The May 2019 temperatures of 31+°C were higher than in 2017-2018, perhaps an indication of this year’s prolonged “warm season” driving the coral bleaching and resulting mortality. Climate scientists have attributed the temperature spike of April-May 2019 to a regional marine heatwave, and not a major climatic event (the Indian Dipole remained neutral and El Niño was not in effect).
At Kuda Huraa, 23 new coral frames were transplanted and deployed to the Water Villa and Channel sites. We are using both Acropora and Pocillopora species for increased resilience against environmental stressors. The House Reef site has now been completely replenished (with Pocillopora and some Acropora fragments) and monitored (maintained, cleaned, photographed).
The Water Villas site has been monitored and remapped using new aerial photographs for accurate location mapping. From aerial photographs in 2018, we have also been able to observe:
- the seagrass bed (sunset side) has receded, likely due to sand movements around the island
- wild reef patches of Montipora digitata have expanded in the last year
- areas of algae have reduced, likely due to expansion of the nearby local island of Bodu Huraa. This area of algae was being farmed by ‘Dusky Gregory’ fish (Stegastes nigricans), a territorial species and therefore also useful in protecting our storage of harvested coral colonies from corallivorous fish predators.
At Kuda Huraa this month, 14 new coral frames were transplanted into the lagoon, and the Reefscapers team have been busy with various housekeeping duties in anticipation of the new coral biologist’s arrival in September. Ninety coral frames were retagged in the Channel site and work at the Starfish site included retransplantation and remapping. Another database clean-up was completed, and frames were updated with new coordinates following the recent relocation tasks.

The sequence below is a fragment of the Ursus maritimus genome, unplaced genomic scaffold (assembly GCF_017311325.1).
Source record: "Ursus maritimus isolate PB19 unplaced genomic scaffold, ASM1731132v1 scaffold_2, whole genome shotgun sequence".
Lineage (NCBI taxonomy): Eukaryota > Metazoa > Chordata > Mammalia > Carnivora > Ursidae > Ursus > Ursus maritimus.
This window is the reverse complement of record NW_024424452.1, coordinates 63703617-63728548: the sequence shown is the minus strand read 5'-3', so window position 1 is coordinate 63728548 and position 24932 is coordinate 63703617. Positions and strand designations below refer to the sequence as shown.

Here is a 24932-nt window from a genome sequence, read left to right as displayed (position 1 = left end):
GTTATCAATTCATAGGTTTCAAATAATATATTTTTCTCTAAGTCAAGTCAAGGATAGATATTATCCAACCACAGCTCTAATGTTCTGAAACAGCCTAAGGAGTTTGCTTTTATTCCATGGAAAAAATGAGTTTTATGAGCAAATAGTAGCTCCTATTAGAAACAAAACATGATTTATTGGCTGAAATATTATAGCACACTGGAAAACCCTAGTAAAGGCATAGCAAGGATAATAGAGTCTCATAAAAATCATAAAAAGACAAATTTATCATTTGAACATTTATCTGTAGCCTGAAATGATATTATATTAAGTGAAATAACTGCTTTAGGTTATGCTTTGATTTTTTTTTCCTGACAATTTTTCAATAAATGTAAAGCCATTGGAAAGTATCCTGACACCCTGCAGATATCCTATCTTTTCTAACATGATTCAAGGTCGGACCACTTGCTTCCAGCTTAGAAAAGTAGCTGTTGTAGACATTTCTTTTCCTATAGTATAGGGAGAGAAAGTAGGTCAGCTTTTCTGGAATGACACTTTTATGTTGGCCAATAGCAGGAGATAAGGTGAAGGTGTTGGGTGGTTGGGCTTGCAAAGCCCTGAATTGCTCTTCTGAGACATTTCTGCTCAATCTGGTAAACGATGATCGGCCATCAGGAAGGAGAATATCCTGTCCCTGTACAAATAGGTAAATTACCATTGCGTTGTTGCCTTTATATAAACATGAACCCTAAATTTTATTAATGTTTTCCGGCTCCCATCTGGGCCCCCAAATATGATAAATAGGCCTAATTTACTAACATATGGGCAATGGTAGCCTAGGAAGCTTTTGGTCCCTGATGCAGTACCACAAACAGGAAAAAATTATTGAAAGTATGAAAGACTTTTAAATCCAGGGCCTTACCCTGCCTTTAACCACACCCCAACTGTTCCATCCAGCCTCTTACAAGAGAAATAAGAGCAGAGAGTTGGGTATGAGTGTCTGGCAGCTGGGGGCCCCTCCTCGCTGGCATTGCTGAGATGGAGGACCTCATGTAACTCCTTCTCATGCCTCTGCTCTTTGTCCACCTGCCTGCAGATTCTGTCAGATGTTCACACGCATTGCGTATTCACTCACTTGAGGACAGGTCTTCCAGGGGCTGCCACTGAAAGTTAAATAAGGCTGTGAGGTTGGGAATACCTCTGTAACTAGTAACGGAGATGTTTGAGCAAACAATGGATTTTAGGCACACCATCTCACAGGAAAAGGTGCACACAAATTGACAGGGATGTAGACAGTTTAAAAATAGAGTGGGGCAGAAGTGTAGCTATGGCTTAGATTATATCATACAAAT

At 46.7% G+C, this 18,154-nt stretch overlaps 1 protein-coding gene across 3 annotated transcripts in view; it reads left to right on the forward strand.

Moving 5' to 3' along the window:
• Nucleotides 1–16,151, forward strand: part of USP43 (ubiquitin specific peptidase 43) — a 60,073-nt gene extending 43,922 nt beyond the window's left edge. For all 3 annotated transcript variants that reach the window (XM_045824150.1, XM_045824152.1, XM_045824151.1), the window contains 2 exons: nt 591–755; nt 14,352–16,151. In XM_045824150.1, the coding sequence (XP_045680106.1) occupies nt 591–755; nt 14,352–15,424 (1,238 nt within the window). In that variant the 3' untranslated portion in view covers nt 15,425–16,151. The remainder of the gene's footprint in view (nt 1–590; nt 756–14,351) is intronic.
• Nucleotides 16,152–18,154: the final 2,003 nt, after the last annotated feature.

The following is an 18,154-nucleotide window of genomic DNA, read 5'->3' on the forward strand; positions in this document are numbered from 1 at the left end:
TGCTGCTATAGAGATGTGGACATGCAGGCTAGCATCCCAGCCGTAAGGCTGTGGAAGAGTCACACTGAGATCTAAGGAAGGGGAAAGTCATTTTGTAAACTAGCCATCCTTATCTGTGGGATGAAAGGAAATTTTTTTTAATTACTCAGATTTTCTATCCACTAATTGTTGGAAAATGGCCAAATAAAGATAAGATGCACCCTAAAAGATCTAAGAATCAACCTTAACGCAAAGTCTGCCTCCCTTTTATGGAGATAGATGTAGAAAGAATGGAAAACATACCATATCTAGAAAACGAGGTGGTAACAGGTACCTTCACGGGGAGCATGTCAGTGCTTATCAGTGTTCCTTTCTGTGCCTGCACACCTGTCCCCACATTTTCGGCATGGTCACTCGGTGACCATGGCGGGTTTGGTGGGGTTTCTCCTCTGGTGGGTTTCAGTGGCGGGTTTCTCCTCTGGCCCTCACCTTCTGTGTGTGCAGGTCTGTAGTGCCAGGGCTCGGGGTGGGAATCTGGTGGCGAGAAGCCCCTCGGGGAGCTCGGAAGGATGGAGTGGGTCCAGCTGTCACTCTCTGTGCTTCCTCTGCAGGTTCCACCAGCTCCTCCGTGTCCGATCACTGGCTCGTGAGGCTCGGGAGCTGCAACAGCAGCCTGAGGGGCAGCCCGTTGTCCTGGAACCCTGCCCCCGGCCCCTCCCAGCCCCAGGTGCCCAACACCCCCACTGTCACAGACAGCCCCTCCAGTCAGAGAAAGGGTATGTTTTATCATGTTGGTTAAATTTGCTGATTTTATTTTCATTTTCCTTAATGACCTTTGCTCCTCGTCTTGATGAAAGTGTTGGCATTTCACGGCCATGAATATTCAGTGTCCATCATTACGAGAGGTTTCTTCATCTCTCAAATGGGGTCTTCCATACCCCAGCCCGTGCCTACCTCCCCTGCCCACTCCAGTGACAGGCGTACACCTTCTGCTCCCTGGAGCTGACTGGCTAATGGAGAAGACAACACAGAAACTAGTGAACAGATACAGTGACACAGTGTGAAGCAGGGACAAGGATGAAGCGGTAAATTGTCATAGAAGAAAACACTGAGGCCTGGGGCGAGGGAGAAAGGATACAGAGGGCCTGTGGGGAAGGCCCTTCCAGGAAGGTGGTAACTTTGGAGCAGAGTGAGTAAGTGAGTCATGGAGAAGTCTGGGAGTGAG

At Landaa, 26 new coral frames were transplanted and located mainly at the Anchor Point site, while a further 189 frames were monitored (cleaned and photographed) mainly at the Parrot Reef site.
A new coral plate has been made (Aquarium One), with only Galaxea fascicularis (a fluorescent green variant and a brown variant). The plate was created by drilling each hole to match the diameter of the fragment; they are looking healthy so far, with extended tentacles and one fragment has started to encrust.
28 fragments on last month’s coral plate (Aquarium One) have started to encrust, with a further 19 still to encrust (several other fragments have dislodged). The Acropora hyacinthus is taking longer to calcify compared with lower fragments with less light. Only the Acropora digitifera specimens remain a healthy golden brown colour, all other species/variants appear to be paling.
The coral plate in Aquarium two is growing well, with 43 encrusting fragments, 5 not yet encrusted, 2 dead, and 23 missing fragments.
- Acropora digitifera – taking longer to encrust. Fragments at the top of the plate (closest to the light) are calcifying and spreading their skeleton faster than those towards the bottom (less light).
- Acropora cytherea – two of the fragments have fused together.
- Acropora millepora in row “a” – little change over 10 weeks; remain white, with no corallite growth on the calcified area. It is at the bottom of the plate (less light).
- Acropora hyacinthus in row “b” and “c” – encrusting well. Interestingly, a partially shaded area (red circle) on one of the coral fragments does not have live polyps or zooxanthellae. All fragments secrete calcium carbonate, but sufficient light levels seem to trigger the formation of corallites and uptake of zooxanthellae within the tissue.